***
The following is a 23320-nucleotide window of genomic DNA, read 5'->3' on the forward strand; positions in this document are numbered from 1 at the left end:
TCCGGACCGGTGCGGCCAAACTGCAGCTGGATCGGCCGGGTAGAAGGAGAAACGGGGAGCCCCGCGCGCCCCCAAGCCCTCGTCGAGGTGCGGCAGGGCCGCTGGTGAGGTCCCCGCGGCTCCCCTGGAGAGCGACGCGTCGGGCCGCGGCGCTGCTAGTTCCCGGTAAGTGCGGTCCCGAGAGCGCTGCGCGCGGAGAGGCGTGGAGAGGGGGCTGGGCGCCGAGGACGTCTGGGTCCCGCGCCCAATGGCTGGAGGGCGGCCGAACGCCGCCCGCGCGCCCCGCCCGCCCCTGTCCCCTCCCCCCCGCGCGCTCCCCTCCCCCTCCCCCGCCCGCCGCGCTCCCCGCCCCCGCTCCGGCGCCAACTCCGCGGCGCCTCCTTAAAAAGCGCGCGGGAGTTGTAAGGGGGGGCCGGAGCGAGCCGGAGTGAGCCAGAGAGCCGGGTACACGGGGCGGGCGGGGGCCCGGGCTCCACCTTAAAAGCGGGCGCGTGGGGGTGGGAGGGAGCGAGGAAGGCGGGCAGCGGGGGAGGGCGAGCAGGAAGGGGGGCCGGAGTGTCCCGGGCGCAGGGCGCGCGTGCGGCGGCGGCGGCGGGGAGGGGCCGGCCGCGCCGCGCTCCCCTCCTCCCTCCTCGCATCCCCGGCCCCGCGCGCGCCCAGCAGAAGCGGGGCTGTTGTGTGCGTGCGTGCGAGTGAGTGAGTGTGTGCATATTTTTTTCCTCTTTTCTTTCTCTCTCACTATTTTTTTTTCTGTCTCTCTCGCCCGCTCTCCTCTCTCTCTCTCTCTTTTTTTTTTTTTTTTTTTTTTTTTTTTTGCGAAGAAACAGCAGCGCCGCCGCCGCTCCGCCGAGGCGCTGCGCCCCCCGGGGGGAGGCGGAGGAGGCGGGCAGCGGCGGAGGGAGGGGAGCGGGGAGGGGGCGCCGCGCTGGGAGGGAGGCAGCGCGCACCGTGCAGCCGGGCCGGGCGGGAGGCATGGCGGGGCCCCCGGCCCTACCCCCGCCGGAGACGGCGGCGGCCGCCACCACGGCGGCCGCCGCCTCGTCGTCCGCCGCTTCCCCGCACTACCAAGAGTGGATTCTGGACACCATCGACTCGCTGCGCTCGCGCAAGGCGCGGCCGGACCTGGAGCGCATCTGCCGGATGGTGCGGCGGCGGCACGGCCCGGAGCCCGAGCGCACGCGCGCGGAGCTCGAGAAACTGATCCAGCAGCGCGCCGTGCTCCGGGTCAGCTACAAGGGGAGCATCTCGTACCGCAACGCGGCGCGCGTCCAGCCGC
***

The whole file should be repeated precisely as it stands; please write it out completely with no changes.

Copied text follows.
The following is a 23320-nucleotide window of genomic DNA, read 5'->3' on the forward strand; positions in this document are numbered from 1 at the left end:
TCCGGACCGGTGCGGCCAAACTGCAGCTGGATCGGCCGGGTAGAAGGAGAAACGGGGAGCCCCGCGCGCCCCCAAGCCCTCGTCGAGGTGCGGCAGGGCCGCTGGTGAGGTCCCCGCGGCTCCCCTGGAGAGCGACGCGTCGGGCCGCGGCGCTGCTAGTTCCCGGTAAGTGCGGTCCCGAGAGCGCTGCGCGCGGAGAGGCGTGGAGAGGGGGCTGGGCGCCGAGGACGTCTGGGTCCCGCGCCCAATGGCTGGAGGGCGGCCGAACGCCGCCCGCGCGCCCCGCCCGCCCCTGTCCCCTCCCCCCCGCGCGCTCCCCTCCCCCTCCCCCGCCCGCCGCGCTCCCCGCCCCCGCTCCGGCGCCAACTCCGCGGCGCCTCCTTAAAAAGCGCGCGGGAGTTGTAAGGGGGGGCCGGAGCGAGCCGGAGTGAGCCAGAGAGCCGGGTACACGGGGCGGGCGGGGGCCCGGGCTCCACCTTAAAAGCGGGCGCGTGGGGGTGGGAGGGAGCGAGGAAGGCGGGCAGCGGGGGAGGGCGAGCAGGAAGGGGGGCCGGAGTGTCCCGGGCGCAGGGCGCGCGTGCGGCGGCGGCGGCGGGGAGGGGCCGGCCGCGCCGCGCTCCCCTCCTCCCTCCTCGCATCCCCGGCCCCGCGCGCGCCCAGCAGAAGCGGGGCTGTTGTGTGCGTGCGTGCGAGTGAGTGAGTGTGTGCATATTTTTTTCCTCTTTTCTTTCTCTCTCACTATTTTTTTTTCTGTCTCTCTCGCCCGCTCTCCTCTCTCTCTCTCTCTTTTTTTTTTTTTTTTTTTTTTTTTTTTTGCGAAGAAACAGCAGCGCCGCCGCCGCTCCGCCGAGGCGCTGCGCCCCCCGGGGGGAGGCGGAGGAGGCGGGCAGCGGCGGAGGGAGGGGAGCGGGGAGGGGGCGCCGCGCTGGGAGGGAGGCAGCGCGCACCGTGCAGCCGGGCCGGGCGGGAGGCATGGCGGGGCCCCCGGCCCTACCCCCGCCGGAGACGGCGGCGGCCGCCACCACGGCGGCCGCCGCCTCGTCGTCCGCCGCTTCCCCGCACTACCAAGAGTGGATTCTGGACACCATCGACTCGCTGCGCTCGCGCAAGGCGCGGCCGGACCTGGAGCGCATCTGCCGGATGGTGCGGCGGCGGCACGGCCCGGAGCCCGAGCGCACGCGCGCGGAGCTCGAGAAACTGATCCAGCAGCGCGCCGTGCTCCGGGTCAGCTACAAGGGGAGCATCTCGTACCGCAACGCGGCGCGCGTCCAGCCGC